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The BBC's Philippa Thomas
"The government insists the unrest is only about land"
 real 28k

The BBC's Barnaby Mason reports
"An important unknown is whether President Mugabe actually wants an agreement"
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Thursday, 27 April, 2000, 12:51 GMT 13:51 UK
Police clampdown in Zimbabwe
Zimbabwe Warning
Land occupations and intimidation of farmers are strongly criticised by the UK
Zimbabwean police have invoked special powers to crack down on rising political violence by restricting the activities of political parties.

Police Commissioner Augustine Chihuri said on Thursday that the provision allowed police to restrict the movement of party supporters and ban public gatherings that threaten law and order.

The announcement came as crucial talks began in London to try to end the country's political crisis.
UK land reform aid
$57m over 2 years if land occupations end and elections are held
Extra incentive: UK will mobilise international donors to help
Britain has given $70m since independence

UK Foreign Secretary Robin Cook is meeting a delegation of ministers from Harare to discuss ways of ending farm seizures and political violence.

Commissioner Chihuri announced that police had invoked three sections of the Law and Order Maintenance Act - a 40-year-old piece of legislation introduced during the days of white minority rule to suppress black political activism.

"In short, it is illegal to ferry supporters to meetings, public gatherings or processions unless such events are being officiated by presidents of political parties," he said.


Opposition funeral
The death toll among opposition supporters is growing
BBC Harare correspondent Grant Ferrett says there was derisive laughter at the press conference when Mr Chihuri insisted that the ruling party and the opposition Movement for Democratic Change (MDC) were equally to blame for the increasing level of violence.

Opposition supporters have borne the brunt of a campaign of intimidation by government activists.

After the news conference the police commissioner held heated discussions with party representatives. A leading opposition figure dismissed the meeting as a meaningless public relations exercise.

Hundreds of white-owned farms have been invaded by war veterans and government supporters in recent weeks. Ten people have died in the violence, the police commissioner said.

British intervention

At the talks in London, Britain is hoping to pressure the government in Harare to end land invasions and hold elections by offering aid for land reform.

Mr Cook says he is willing to provide $57m (36m) over two years to finance the transfer of land from white farmers to black Zimbabweans.



We are ready, we are willing to help, we always have been willing to help with land reform, but we are not going to appease

Robin Cook

But the money will only be made available if the occupation of white-owned farms ceases and Zimbabwe holds fair and free parliamentary elections.

Harare is demanding that Britain fund the compulsory purchase of land, and passed a law to that effect earlier this month.

"We are ready, we are willing to help, we always have been willing to help with land reform, but we are not going to appease," Mr Cook said.

"There will be no help unless there is an end to the occupations and a start on the elections."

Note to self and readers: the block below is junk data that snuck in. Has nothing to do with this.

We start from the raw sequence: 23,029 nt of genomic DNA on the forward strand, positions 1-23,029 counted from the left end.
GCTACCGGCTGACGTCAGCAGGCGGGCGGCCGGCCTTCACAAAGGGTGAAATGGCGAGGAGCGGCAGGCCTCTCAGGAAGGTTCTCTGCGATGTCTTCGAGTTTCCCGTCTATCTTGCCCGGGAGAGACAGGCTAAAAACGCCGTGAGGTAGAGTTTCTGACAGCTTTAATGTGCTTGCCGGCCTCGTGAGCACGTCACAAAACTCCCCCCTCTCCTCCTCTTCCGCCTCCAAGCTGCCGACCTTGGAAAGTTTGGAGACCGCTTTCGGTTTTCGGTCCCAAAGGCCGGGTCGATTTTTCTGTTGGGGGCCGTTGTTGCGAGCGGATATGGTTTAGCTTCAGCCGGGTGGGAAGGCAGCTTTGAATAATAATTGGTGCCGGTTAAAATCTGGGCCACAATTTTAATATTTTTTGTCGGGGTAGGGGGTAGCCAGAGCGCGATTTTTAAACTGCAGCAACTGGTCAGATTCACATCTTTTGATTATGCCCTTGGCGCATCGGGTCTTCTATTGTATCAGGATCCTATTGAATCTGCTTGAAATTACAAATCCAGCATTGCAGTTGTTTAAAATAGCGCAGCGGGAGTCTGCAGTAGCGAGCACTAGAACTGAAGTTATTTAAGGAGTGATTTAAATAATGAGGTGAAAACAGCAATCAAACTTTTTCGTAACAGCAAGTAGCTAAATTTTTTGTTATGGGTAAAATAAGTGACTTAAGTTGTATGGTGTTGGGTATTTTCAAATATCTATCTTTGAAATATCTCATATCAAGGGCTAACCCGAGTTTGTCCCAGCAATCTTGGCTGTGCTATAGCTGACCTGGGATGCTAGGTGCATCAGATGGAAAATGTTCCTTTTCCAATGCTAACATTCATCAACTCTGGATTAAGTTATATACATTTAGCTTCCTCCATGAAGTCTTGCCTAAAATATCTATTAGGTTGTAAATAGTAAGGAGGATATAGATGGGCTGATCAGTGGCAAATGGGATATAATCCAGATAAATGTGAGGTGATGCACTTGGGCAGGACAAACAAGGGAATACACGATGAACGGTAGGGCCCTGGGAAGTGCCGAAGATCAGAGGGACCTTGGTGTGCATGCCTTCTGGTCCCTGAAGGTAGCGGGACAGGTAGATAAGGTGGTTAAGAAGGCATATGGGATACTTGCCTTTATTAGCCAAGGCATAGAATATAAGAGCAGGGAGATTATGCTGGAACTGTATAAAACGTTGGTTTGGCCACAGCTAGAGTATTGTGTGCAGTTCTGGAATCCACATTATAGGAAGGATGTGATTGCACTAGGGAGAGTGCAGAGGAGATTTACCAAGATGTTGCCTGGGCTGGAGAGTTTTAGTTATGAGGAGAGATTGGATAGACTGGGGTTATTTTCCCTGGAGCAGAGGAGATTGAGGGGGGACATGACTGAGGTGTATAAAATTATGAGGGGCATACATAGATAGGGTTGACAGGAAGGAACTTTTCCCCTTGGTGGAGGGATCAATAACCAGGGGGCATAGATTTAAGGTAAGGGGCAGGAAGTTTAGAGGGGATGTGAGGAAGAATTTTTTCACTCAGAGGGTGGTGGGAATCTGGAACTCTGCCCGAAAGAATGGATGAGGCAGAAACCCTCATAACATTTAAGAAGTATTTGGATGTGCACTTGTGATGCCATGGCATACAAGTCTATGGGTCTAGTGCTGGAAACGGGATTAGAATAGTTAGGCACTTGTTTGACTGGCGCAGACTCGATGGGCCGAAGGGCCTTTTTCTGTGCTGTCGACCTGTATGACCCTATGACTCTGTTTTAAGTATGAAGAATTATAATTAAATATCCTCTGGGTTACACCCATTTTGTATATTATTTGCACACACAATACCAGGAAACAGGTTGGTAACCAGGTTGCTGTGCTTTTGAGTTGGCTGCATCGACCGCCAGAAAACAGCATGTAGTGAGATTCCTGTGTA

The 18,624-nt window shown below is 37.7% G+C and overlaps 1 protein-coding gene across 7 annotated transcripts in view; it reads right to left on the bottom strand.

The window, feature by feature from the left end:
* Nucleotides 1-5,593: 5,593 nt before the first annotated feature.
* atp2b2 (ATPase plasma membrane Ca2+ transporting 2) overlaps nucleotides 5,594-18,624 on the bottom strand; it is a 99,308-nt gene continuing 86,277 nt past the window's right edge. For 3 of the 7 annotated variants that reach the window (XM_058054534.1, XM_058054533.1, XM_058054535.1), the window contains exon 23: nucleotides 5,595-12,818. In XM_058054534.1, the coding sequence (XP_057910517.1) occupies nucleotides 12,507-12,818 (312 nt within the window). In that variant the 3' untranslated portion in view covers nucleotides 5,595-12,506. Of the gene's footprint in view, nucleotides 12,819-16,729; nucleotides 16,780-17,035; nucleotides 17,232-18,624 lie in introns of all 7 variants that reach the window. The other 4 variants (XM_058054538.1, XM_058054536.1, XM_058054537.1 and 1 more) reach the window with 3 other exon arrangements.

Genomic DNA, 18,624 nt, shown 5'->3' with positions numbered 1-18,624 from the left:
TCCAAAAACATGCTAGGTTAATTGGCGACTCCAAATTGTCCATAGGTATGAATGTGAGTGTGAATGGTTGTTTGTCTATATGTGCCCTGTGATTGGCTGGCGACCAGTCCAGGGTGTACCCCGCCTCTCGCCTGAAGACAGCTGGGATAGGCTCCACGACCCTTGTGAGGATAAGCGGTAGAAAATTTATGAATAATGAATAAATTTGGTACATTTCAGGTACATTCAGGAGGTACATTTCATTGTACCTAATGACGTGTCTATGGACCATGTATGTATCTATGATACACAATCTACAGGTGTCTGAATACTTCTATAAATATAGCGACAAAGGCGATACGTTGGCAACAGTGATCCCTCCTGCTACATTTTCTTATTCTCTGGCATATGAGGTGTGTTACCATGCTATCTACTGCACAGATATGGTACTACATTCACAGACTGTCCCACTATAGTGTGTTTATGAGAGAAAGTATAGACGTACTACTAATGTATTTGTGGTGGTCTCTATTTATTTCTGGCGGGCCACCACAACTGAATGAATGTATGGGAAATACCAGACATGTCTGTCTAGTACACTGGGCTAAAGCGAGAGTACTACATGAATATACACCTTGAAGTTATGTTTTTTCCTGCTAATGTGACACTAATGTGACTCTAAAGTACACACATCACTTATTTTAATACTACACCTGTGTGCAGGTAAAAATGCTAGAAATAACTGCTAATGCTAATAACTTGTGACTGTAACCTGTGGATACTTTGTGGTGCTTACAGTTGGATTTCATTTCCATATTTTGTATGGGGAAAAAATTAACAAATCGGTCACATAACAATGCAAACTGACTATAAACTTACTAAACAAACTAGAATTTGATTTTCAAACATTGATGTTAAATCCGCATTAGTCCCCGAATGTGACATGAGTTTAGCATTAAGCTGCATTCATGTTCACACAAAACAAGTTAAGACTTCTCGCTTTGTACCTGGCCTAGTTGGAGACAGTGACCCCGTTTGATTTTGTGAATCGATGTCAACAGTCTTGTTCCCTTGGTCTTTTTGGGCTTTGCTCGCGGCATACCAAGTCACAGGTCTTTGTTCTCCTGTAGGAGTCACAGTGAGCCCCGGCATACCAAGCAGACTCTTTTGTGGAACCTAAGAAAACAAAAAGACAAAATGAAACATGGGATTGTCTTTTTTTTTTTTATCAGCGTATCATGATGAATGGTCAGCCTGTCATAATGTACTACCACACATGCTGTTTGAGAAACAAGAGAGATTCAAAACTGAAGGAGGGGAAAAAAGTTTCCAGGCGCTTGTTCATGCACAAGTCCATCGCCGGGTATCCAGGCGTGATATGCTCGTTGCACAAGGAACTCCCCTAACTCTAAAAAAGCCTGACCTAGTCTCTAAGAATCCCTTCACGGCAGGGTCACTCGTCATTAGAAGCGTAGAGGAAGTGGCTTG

President Mugabe has said the elections will be held in May, but there are increasing signs that they may be delayed.

Britain's 'obligation'

The Zimbabwean delegation is led by Local Government Minister John Nkomo, a close associate of President Mugabe. He is joined by Foreign Minister Stan Mudenge and Trade Minister Nathan Shamuyarira.

Ahead of Thursday's meeting, Mr Nkomo said that while ministers were open minded ahead of the meeting, they would accept no pre-conditions.

Mr Nkomo said that UK demands for a guarantee of an election could not be used to halt its obligation, as the former colonial ruler, to fund land reform.

Another Zimbabwean official has accused Britain of shifting its demands regarding the funding of land reform.

John Moyo of the Zanu-PF election committee said Britain had to take a constructive line.


President Mugabe
President Robert Mugabe sent the delegation
He said the UK had to realise that for Zimbabweans, the land reform issue was about rectifying a historical injustice.

BBC diplomatic correspondent Barnaby Mason says the two sides seem far apart. An important unknown is whether President Mugabe actually wants an agreement, or whether it would suit his campaign to stay in power to continue to portray Britain as the enemy.

Evacuation plan denied

In a separate development, the UK has denied reports that it has devised plans for a military rapid response force to evacuate British citizens and other Europeans if the Zimbabwe crisis worsens.

The British Foreign Office admitted there was a contingency plan but it would not provide any details.

It described the report as "alarmist" and insisted that that many steps would be taken before Britain reached that stage.

There are fears that the violence could escalate further in the approach to elections.

On Wednesday, leaders of the opposition MDC warned they would defend themselves against attacks by government supporters after more of their supporters were killed in the political upheaval sweeping the country.

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See also:

22 Apr 00 | Africa
UK firm on land invasions
21 Apr 00 | Africa
Cook seeks Zimbabwe mediator
19 Apr 00 | UK Politics
Blair condemns Zimbabwe violence
18 Apr 00 | UK Politics
UK could take 20,000 Zimbabweans
26 Apr 00 | Africa
Opposition warning to Mugabe
26 Apr 00 | Africa
Journalist detained in Zimbabwe
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